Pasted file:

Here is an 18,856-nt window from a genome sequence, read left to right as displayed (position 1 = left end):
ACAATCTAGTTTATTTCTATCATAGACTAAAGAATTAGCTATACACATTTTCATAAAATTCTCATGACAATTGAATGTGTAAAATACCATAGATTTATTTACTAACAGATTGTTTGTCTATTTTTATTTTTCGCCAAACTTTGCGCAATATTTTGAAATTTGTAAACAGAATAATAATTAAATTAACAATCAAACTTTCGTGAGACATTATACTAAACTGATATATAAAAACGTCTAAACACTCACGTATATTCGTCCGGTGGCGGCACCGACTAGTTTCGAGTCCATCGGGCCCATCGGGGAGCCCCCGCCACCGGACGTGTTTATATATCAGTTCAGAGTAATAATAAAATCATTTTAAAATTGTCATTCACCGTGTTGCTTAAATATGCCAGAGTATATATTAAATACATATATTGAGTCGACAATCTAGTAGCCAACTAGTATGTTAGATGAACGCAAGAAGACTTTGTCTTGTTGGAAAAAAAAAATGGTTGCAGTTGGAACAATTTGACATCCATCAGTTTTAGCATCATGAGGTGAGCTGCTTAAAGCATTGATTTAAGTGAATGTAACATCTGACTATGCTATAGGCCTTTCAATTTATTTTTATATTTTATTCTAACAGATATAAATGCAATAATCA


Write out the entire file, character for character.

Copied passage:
Here is an 18,856-nt window from a genome sequence, read left to right as displayed (position 1 = left end):
ACAATCTAGTTTATTTCTATCATAGACTAAAGAATTAGCTATACACATTTTCATAAAATTCTCATGACAATTGAATGTGTAAAATACCATAGATTTATTTACTAACAGATTGTTTGTCTATTTTTATTTTTCGCCAAACTTTGCGCAATATTTTGAAATTTGTAAACAGAATAATAATTAAATTAACAATCAAACTTTCGTGAGACATTATACTAAACTGATATATAAAAACGTCTAAACACTCACGTATATTCGTCCGGTGGCGGCACCGACTAGTTTCGAGTCCATCGGGCCCATCGGGGAGCCCCCGCCACCGGACGTGTTTATATATCAGTTCAGAGTAATAATAAAATCATTTTAAAATTGTCATTCACCGTGTTGCTTAAATATGCCAGAGTATATATTAAATACATATATTGAGTCGACAATCTAGTAGCCAACTAGTATGTTAGATGAACGCAAGAAGACTTTGTCTTGTTGGAAAAAAAAAATGGTTGCAGTTGGAACAATTTGACATCCATCAGTTTTAGCATCATGAGGTGAGCTGCTTAAAGCATTGATTTAAGTGAATGTAACATCTGACTATGCTATAGGCCTTTCAATTTATTTTTATATTTTATTCTAACAGATATAAATGCAATAATCA